Wednesday, April 05, 2017
Making Sense of DTC Ad Spending
The data I’m most interested in are the total spend for the year and what portion of that is digital versus TV. But it can be difficult to ferret out that information from the two different sources, which often report different numbers.
Let’s look at the total spend first.
According to Nielsen numbers reported in the March 3 2017 issue of MM&M online, spending on direct-to-consumer pharmaceutical ads rose 9% to $5.6 billion in 2016 (read Direct-to-Consumer #Pharma Drug Ad Spending at an All-Time High).
In the March 29 2017 issue of MM&M, a Nielsen chart showed the 2016 DTC spend to be $5.8 billion (see Will It Be Downhill from Here for DTC Advertising?).
A difference of $200 million is peanuts compared to the whole, but it’s just slightly more than what Pfizer spent promoting Xeljanz to consumers in 2016.
Now these Nielsen numbers apply only to what’s called “measured media,” which includes TV, magazines, newspapers, radio, outdoor, and Internet banner ads. It does NOT include websites, web videos, web audio, sponsored links, social media, mobile applications, and emails. It also does not include search engine marketing, which has been estimated to be 40% of the total pharma digital spend (consumer and physician).
Kantar Media generally reports slightly higher numbers. For 2016, Kantar Media estimates that total DTC spending was about $6.4 billion. But this number includes $515 million of “digital.”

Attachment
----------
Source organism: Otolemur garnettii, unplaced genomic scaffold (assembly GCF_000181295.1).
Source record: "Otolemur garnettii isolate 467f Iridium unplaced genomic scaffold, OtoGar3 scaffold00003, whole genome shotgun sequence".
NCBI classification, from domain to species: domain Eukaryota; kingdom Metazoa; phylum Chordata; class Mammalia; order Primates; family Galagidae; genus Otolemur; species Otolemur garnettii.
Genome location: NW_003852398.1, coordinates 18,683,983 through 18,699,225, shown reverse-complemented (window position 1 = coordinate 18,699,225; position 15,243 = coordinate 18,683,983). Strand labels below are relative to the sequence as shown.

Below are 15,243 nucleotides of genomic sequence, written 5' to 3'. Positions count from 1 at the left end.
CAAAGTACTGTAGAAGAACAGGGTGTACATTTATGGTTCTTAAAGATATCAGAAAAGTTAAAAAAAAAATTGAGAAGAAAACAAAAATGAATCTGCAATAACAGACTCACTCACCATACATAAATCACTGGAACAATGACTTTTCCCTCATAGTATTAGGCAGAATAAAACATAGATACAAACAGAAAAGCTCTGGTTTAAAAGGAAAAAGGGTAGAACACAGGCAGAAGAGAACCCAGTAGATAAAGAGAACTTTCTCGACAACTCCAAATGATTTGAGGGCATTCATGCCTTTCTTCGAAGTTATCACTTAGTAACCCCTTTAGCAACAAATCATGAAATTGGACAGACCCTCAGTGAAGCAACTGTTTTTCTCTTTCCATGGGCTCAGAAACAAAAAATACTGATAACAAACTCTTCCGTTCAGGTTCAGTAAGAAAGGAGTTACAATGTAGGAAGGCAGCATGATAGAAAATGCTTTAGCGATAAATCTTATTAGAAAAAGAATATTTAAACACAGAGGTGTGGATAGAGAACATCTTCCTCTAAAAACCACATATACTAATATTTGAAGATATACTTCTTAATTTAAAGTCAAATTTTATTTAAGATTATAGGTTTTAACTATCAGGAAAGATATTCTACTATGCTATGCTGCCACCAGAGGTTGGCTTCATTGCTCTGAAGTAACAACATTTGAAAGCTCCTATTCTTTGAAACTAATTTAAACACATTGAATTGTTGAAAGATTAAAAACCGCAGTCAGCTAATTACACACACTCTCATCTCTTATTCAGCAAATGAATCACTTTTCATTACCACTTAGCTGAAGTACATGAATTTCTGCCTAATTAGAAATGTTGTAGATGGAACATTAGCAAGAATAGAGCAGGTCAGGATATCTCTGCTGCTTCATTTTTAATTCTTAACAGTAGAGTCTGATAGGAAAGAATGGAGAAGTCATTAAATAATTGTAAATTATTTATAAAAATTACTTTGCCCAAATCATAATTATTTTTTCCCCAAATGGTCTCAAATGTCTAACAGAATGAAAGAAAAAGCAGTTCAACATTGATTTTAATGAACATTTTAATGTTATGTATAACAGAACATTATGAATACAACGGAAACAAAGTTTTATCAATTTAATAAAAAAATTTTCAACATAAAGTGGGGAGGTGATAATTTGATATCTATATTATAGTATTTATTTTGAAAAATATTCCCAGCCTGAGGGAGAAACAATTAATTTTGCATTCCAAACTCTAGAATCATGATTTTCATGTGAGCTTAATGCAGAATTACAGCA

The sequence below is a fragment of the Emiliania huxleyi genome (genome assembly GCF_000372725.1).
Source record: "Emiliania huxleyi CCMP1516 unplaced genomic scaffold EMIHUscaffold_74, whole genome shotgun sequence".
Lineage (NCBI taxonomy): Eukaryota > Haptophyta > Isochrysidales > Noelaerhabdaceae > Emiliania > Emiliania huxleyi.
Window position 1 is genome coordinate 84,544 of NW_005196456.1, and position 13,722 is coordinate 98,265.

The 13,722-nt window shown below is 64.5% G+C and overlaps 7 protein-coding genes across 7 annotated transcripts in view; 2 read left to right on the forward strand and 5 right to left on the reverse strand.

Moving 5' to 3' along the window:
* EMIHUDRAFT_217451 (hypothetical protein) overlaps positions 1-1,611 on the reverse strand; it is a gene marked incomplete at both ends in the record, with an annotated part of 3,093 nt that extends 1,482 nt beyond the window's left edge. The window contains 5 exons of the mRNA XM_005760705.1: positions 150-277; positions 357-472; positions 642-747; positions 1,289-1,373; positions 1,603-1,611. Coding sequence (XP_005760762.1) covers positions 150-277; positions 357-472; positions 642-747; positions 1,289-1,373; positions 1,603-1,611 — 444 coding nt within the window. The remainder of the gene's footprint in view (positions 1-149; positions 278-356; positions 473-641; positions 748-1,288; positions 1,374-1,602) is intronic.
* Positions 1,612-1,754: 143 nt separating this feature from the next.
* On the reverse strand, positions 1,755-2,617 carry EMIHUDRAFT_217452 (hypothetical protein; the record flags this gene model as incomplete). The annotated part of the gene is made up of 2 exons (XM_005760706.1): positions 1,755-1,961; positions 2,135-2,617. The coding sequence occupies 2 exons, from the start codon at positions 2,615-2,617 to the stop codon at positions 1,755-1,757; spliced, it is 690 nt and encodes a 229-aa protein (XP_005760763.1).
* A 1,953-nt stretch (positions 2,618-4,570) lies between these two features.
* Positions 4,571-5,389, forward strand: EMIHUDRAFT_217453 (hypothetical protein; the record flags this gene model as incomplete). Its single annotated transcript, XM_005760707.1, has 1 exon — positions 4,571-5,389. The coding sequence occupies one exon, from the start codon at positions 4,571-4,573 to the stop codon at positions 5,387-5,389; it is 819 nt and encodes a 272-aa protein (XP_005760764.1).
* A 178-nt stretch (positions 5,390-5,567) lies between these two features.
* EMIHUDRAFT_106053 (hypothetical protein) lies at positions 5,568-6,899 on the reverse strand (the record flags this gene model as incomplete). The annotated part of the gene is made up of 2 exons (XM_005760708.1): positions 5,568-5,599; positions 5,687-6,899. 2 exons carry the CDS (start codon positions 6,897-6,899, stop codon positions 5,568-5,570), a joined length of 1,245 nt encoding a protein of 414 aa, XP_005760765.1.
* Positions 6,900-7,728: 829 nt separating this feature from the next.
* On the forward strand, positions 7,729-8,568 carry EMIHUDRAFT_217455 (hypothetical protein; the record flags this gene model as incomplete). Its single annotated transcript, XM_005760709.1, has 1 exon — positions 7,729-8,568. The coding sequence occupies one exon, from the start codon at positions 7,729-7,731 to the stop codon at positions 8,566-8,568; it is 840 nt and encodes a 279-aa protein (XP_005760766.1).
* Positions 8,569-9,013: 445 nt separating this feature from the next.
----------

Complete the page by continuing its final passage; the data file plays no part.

I’m not exactly sure what Kantar considers “digital” versus what Nielsen does. I think it’s pretty obvious, however, that the pharma industry cannot be spending $515 million on banner ads alone. Perhaps Kantar’s number includes search engine marketing targeted to consumers. In any case, if that number is subtracted from the total, you get $5.9 billion, which is close to what Nielsen reported.
$5.8 billion, $5.9 billion, $6.4 billion. Whatever! The number is very high. It’s more important to look at trends and what portion of the total is allocated to different channels.
Looking at the Kantar Health numbers for 2016 and 2015, it appears that digital DTC spending is only 8% of the total and decreased slightly in 2016 compared to 2015 – by 0.2% to be precise.
My friend Rich Meyer of World of DTC marketing doesn’t buy that.
“I have seen the biggest increases in digital on product websites and new product websites after initial website have launched,” Meyer says in a blog post [op cit]. “So why has digital declined in paid media? Simple, click fraud is way up and a lot of brands have finally started to analyze their search spending to find that it can be substantially cut” (read Expert Doesn’t Believe the Numbers Regarding Pharma’s Digital Ad Spend).
A study of 2253 Forms submitted to FDA from 2001 through 2014 support Meyer’s claim. Pharma companies must submit these forms to the FDA at the time of initial publication or dissemination of all advertisements and promotional labeling for a particular drug. Researchers found that submissions for Internet promotion steadily increased from 2001–2014. In fact, from 2011–2014 (the years during which Internet promotion submissions were separated by audience) Internet promotion was the single largest category of FDA Form 2253 submissions for both consumer and healthcare professionals.
But TV dwarfs all other channels in terms of dollars spent on DTC advertising.
According to Kantar Health, TV DTC ad spending accounted for about 64% of the total spend in 2016 or 69% if you subtract digital from the total. That’s about the same as in 2015.
I can think of two reasons why pharma marketers spend so much on TV ads. First, it cost a lot more to do TV ads, especially if they involve location shoots as is often the case. Second, there’s an opportunity for brand managers to play at being directors, mingle with the stars, and even to have a "cameo" part in the production, not to mention the benefits of enjoying the exotic locations where many of the ads are filmed.
For more on this topic, read the April 4, 2017 issue of Pharma Industry News Update.